Free Will and Necker's Cube: Reason, Language and Top-Down Control in cognitive neuroscience

Philosophy 87 (01):29-50 (2012)
The debates about human free will are traditionally the concern of metaphysics but neuroscientists have recently entered the field arguing that acts of the will are determined by brain events themselves causal products of other events. We examine that claim through the example of free or voluntary switch of perception in relation to the Necker cube. When I am asked to see the cube in one way, I decide whether I will follow the command (or do as I am asked) using skills that reason and language give to me and change my brain states accordingly. The voluntary shift of perspective in seeing the Necker cube this way or that exemplifies the top-down control exercised by a human being on the basis of the role of language and meaning in their activity. It also indicates the lived story that is at the centre of each human consciousness. In the third part of this essay, three arguments are used to undermine metaphysical objections to the very idea of top-down self control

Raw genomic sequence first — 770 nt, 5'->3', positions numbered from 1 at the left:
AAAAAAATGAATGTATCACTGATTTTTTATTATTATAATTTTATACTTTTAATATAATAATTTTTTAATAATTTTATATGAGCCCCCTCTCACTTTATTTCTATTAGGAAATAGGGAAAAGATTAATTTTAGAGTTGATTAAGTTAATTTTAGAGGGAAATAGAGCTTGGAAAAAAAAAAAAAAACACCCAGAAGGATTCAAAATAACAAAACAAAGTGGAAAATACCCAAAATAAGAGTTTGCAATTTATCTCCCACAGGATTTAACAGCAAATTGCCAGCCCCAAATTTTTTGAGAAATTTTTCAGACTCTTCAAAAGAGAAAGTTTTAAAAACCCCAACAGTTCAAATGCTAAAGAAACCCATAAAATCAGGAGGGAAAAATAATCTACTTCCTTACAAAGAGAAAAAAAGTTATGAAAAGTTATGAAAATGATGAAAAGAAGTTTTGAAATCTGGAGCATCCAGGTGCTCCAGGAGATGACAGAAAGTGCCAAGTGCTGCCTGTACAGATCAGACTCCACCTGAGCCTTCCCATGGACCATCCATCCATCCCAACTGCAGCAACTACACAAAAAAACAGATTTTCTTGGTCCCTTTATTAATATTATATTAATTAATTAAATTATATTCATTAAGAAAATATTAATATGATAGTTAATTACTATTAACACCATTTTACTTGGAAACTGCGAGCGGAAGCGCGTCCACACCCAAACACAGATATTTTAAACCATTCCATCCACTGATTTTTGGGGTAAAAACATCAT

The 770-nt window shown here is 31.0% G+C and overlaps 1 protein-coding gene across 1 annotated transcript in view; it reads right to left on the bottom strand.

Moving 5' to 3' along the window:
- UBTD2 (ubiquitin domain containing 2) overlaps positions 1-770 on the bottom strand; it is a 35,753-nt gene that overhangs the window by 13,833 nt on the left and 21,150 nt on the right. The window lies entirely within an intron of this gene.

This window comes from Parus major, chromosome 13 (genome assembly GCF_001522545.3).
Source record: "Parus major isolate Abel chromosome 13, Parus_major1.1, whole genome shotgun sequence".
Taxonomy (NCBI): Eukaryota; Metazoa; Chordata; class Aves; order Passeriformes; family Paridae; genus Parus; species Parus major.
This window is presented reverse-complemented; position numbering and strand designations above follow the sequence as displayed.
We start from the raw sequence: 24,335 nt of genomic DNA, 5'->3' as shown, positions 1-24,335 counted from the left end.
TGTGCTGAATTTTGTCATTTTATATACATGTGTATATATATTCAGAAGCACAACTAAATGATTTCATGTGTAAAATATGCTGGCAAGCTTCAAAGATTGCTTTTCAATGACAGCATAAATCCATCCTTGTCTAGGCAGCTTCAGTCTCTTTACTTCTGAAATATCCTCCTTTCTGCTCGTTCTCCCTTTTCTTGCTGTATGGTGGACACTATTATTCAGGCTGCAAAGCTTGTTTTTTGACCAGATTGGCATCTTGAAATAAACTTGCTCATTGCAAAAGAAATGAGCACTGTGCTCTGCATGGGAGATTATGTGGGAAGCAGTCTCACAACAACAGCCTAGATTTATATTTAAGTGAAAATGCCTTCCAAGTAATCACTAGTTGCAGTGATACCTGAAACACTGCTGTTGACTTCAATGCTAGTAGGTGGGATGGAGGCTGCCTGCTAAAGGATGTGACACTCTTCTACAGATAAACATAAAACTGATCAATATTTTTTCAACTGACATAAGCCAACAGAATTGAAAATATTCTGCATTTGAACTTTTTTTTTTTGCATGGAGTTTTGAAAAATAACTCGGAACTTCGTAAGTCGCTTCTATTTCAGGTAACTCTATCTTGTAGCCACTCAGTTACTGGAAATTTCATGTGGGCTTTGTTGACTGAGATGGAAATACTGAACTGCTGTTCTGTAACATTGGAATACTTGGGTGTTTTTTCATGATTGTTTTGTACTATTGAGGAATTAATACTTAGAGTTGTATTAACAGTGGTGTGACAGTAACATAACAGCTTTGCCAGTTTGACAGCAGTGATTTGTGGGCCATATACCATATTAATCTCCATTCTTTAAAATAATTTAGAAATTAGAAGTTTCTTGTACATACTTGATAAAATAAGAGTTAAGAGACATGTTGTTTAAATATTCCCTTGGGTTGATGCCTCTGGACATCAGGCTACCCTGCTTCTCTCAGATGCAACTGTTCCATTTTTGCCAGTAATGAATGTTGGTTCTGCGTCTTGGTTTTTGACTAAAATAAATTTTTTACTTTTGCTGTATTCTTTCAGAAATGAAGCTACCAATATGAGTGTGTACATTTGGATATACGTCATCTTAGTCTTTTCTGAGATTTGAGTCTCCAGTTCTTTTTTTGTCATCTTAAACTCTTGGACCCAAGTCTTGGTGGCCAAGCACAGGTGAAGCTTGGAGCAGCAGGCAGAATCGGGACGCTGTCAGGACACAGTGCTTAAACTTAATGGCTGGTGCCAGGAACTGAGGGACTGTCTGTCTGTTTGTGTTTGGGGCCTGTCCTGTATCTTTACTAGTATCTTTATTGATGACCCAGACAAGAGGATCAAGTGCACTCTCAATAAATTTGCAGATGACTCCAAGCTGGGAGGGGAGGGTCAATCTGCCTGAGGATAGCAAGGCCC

Keywords No keywords specified (fix it)
Categories (categorize this paper)
DOI 10.1017/S003181911100057X
 Save to my reading list
Follow the author(s)
My bibliography
Export citation
Find it on Scholar
Edit this record
Mark as duplicate
Revision history Request removal from index
Download options
PhilPapers Archive

Upload a copy of this paper     Check publisher's policy on self-archival     Papers currently archived: 23,651
External links
Setup an account with your affiliations in order to access resources via your University's proxy server
Configure custom proxy (use this if your affiliation does not provide a proxy)
Through your library
References found in this work BETA
John McDowell (1994). Mind and World. Cambridge: Harvard University Press.

View all 20 references / Add more references

Citations of this work BETA

No citations found.

Add more citations

Similar books and articles
Ned Block (2003). Spatial Perception Via Tactile Sensation. Trends in Cognitive Sciences 7 (7):285-286.

Monthly downloads

Added to index


Total downloads

34 ( #139,870 of 1,902,709 )

Recent downloads (6 months)

1 ( #452,252 of 1,902,709 )

How can I increase my downloads?

My notes
Sign in to use this feature

Start a new thread
There  are no threads in this forum
Nothing in this forum yet.